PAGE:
Technological Risk Perception and Nuclear Power Costs. The Quantification of Uncertainty
The cost of nuclear power has escalated significantly in recent years, confounding the optimistic projections of planners and contributing to a serious slowdown in the industry. In this paper we investigate the factors underlying nuclear cost escalation and specify a nonlinear regression technique that identifies costs caused by public and professional uncertainty about future technological performance as opposed to costs based on objective design and construction-related factors. Using multivariate analysis of variance we establish a positive relationship between costs related to uncertainty and such plant specific factors as size, age, and vintage (year of initial operation). Specifically, uncertainty and its associated costs are shown to be greater for larger plants with more advanced technology and to decrease as plants accumulate operating experience. This result suggests that the tendency in the industry toward rapid deployment of large plants with innovative technologies has had a deleterious impact on power generation costs. © 1982.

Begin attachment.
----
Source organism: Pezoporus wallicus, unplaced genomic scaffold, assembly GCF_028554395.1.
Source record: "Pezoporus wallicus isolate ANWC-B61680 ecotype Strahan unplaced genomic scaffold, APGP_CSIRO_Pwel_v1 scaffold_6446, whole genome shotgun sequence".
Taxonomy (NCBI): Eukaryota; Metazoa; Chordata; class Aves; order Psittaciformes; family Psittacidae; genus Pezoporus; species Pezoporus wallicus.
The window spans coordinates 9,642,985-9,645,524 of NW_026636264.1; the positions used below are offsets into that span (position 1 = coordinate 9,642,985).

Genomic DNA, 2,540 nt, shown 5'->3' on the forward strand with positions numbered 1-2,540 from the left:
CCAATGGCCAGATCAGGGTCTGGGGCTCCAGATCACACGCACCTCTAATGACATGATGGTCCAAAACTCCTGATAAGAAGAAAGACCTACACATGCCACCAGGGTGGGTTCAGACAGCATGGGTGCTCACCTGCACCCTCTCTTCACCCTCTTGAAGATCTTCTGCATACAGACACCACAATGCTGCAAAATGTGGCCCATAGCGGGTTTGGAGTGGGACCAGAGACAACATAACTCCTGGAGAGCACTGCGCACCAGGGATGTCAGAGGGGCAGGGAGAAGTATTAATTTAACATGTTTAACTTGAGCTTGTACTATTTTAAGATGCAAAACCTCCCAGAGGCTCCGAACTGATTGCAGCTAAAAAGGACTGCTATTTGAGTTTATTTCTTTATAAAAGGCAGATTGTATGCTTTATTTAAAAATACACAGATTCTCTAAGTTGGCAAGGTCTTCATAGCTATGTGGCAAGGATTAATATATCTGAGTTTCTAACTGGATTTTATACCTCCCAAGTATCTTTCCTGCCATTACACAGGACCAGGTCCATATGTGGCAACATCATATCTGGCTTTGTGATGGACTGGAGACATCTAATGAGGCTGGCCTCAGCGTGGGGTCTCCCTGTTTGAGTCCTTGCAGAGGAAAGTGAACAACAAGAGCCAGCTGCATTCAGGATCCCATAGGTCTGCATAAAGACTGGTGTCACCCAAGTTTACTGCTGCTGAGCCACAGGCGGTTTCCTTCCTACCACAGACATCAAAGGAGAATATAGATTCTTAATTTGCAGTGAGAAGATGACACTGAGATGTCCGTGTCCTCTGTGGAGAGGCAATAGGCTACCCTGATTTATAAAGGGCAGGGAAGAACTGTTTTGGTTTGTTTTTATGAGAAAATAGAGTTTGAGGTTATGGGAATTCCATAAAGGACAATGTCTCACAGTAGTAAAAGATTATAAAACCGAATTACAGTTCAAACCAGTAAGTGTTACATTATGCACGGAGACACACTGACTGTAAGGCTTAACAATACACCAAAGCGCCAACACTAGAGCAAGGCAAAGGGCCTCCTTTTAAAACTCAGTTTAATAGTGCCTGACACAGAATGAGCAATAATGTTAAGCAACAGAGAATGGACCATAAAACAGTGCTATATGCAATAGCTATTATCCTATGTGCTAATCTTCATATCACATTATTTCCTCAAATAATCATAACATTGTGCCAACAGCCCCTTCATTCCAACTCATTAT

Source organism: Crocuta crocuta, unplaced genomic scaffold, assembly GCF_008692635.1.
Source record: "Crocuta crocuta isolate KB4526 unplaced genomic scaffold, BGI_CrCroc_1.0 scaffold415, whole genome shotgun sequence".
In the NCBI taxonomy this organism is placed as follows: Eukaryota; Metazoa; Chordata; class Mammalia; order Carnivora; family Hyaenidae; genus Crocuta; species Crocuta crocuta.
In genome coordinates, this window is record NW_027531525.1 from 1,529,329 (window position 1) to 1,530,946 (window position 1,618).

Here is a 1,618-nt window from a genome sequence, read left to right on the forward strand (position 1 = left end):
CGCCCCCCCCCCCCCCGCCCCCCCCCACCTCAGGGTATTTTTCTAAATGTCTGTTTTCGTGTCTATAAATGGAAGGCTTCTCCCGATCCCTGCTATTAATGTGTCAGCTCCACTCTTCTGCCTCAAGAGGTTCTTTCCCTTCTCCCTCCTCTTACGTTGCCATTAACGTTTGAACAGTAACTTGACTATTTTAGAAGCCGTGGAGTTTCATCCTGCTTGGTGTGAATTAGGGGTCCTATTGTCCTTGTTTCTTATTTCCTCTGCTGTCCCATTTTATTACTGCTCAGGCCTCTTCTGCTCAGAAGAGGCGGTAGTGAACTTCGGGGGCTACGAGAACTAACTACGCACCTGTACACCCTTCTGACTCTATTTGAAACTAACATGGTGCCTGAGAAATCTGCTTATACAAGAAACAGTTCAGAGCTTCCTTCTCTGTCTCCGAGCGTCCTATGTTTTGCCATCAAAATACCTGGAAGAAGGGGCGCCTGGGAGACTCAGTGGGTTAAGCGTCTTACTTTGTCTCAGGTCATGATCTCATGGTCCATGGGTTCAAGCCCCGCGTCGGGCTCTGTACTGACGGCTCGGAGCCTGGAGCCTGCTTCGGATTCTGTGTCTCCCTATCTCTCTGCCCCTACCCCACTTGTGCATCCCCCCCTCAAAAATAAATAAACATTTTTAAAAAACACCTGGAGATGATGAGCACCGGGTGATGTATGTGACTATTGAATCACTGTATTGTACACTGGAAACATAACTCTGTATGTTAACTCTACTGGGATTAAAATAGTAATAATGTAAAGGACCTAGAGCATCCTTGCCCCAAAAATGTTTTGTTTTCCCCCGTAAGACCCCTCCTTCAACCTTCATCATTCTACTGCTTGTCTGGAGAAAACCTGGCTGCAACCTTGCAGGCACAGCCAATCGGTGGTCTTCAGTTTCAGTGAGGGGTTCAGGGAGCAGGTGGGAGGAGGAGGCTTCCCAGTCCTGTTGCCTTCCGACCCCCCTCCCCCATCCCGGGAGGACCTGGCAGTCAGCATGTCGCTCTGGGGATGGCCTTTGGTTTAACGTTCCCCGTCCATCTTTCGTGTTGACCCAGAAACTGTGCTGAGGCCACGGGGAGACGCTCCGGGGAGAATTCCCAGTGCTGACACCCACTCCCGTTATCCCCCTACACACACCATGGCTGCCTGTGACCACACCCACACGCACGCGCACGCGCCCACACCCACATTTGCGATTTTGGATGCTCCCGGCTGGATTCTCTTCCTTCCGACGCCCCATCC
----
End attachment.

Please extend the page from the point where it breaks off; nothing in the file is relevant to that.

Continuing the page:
Technological Forecasting and Social Change
risk, risk perception, nuclear power
Social and Behavioral Sciences | Sociology
Shakow, Don and Goble, Robert, "Technological Risk Perception and Nuclear Power Costs. The Quantification of Uncertainty" (1982). International Development, Community, and Environment. 200.